The deadline for franchises to extend their fifth-year options to 2017 first-rounders came and went last week, and an incredible half of the top-10 picks were told, “Thanks, but no thanks.” It goes to show what we all know already: Draft evaluation is far from an exact science. There were red flags in all the 14 first-rounders who had their options declined that eventually reared their ugly heads. These are the warning signs that were overlooked three years ago.
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Pick 2: Chicago Bears: QB Mitch Trubisky
What Was Overlooked: Not Beating Out Marquise Williams
Easily the biggest red flag for the second-overall pick was that he couldn't take the starting job at North Carolina a year and a half earlier from an an eventual UDFA quarterback in Marquise Williams. That 2015 North Carolina team went 11-3 under Williams’ guidance before slipping back to 8-5 with Trubisky in 2016. The quarterback position still suffers from small sample sizes — only seeing one season from Trubisky with an 86.4 passing grade was quite obviously not enough to be certain about what was to come.
Pick 3: San Francisco 49ers: ED Solomon Thomas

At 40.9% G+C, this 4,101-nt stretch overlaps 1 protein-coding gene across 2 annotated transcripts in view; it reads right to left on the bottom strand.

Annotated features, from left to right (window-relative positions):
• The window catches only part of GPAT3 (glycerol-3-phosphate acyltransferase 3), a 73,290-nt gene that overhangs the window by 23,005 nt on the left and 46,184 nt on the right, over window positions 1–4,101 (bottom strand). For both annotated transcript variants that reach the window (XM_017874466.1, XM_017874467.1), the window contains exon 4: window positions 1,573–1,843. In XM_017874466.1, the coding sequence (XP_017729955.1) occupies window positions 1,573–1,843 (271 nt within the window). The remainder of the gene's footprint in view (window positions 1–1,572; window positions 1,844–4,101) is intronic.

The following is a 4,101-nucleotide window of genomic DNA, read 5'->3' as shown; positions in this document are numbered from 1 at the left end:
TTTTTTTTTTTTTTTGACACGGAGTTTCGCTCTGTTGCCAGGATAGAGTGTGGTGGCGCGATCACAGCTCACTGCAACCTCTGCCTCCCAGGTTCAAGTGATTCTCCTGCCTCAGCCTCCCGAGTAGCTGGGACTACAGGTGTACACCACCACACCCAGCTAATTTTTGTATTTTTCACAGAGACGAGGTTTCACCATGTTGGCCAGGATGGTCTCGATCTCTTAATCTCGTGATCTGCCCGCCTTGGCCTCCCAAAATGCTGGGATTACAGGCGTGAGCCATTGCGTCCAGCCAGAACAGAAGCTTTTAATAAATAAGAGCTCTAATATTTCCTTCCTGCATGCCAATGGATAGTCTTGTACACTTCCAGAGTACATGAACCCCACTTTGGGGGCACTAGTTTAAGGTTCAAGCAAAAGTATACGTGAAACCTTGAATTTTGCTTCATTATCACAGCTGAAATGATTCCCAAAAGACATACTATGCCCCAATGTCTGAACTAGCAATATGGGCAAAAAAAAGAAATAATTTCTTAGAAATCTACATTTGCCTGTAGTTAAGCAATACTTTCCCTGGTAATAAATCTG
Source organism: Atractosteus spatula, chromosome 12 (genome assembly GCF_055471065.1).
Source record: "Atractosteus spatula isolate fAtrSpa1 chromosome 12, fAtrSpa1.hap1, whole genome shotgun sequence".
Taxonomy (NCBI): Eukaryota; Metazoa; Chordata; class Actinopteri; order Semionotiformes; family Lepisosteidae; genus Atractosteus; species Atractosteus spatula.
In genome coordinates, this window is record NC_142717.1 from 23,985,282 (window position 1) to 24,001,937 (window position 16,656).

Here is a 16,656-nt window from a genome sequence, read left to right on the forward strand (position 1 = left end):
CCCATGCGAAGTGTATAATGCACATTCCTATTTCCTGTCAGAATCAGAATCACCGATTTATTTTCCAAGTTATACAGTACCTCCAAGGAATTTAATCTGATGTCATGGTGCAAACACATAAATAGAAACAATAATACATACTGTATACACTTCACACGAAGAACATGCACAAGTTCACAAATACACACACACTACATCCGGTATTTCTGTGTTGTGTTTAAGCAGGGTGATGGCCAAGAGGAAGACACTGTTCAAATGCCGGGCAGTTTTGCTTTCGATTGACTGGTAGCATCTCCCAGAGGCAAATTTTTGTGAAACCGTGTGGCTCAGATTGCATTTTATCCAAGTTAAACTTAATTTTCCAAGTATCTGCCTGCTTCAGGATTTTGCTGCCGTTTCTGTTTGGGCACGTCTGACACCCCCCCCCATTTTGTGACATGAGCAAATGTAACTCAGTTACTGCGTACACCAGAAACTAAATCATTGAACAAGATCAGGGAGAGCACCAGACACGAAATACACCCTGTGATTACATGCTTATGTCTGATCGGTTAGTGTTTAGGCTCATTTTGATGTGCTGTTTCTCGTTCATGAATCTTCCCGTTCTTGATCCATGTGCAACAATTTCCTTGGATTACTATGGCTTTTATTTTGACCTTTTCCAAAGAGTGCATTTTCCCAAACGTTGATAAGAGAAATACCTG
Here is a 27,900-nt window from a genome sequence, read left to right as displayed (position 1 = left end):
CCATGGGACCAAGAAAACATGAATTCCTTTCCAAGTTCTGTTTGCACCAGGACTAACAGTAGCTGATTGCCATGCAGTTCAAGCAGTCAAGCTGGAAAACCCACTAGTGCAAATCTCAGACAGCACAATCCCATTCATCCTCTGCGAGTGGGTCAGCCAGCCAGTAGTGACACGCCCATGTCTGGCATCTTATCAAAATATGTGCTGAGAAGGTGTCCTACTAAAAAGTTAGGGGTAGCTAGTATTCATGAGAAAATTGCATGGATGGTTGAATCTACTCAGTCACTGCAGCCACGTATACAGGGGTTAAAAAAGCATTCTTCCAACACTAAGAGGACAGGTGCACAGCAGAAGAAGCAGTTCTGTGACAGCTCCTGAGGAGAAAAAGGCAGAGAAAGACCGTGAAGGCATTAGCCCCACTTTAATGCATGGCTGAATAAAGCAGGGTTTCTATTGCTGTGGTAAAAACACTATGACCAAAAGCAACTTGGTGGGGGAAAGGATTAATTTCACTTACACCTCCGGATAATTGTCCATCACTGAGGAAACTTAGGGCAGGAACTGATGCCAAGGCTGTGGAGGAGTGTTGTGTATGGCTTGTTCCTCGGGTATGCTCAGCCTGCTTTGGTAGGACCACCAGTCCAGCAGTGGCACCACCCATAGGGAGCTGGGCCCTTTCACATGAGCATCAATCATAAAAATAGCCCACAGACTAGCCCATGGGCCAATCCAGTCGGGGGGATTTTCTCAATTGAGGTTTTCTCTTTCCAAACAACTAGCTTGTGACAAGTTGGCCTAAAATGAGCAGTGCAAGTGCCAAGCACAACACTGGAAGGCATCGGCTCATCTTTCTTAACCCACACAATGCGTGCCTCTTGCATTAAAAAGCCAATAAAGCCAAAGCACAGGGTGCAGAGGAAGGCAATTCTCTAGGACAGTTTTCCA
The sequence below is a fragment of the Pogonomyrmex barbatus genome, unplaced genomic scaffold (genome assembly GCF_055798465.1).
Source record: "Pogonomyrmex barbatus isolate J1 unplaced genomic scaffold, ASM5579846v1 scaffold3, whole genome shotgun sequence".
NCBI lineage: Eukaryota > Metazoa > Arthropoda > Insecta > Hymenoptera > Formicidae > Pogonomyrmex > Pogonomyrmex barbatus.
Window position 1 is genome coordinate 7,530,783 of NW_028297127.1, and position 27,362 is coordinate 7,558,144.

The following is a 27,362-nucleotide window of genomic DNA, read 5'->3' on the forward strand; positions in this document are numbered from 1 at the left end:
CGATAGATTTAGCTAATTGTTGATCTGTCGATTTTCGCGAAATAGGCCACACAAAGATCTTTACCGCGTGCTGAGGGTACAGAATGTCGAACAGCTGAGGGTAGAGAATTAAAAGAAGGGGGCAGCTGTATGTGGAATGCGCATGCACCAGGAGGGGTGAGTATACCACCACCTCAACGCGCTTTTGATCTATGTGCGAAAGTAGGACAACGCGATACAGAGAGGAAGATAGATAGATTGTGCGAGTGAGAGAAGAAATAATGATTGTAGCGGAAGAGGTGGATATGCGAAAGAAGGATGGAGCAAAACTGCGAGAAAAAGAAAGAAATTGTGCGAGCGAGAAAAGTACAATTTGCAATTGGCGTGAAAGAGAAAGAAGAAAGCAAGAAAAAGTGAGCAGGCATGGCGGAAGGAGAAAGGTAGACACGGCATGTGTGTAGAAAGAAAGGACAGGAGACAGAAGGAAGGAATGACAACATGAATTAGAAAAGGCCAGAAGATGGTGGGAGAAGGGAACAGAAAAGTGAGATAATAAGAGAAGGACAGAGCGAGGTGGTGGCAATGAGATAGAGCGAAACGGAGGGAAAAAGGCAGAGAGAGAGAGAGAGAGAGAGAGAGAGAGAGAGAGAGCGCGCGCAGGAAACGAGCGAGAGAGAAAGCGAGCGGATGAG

What Was Overlooked: The Positional Fit
We designate Thomas as an edge defender here because that’s what the 49ers wanted when they took him third overall, but at Stanford he was a 273-pound 3-4 defensive end. Thomas played a grand total of 67 snaps outside the tackles his final season with the Cardinal and earned a 60.0 overall grade on those snaps. PFF's scouting profile on him warned that he “may not have a true position.” Thomas was a dominant force with his first step against the run on the interior, but he was a complete unknown going up against tackles. That 60.0 grade has been about what the 49ers have gotten as an edge defender the past three seasons.
Pick 4: Jacksonville Jaguars: RB Leonard Fournette
What Was Overlooked: Running Style
Fournette thrived at LSU with his absurd combination of size and speed. The 240-pounder was a load for teenagers to bring down, and his highlight reel is up there with the all-timers. The problem was that he only had one way of breaking tackles: charging full-on with a head of steam. Because of that, he attacked the line of scrimmage with a recklessness that he could get away with due to the space afforded in college. That hasn’t been the case in Jacksonville — if the initial point of attack is clogged up, Fournette doesn’t usually have a plan B. His stop/start and make-you-miss ability simply isn’t there.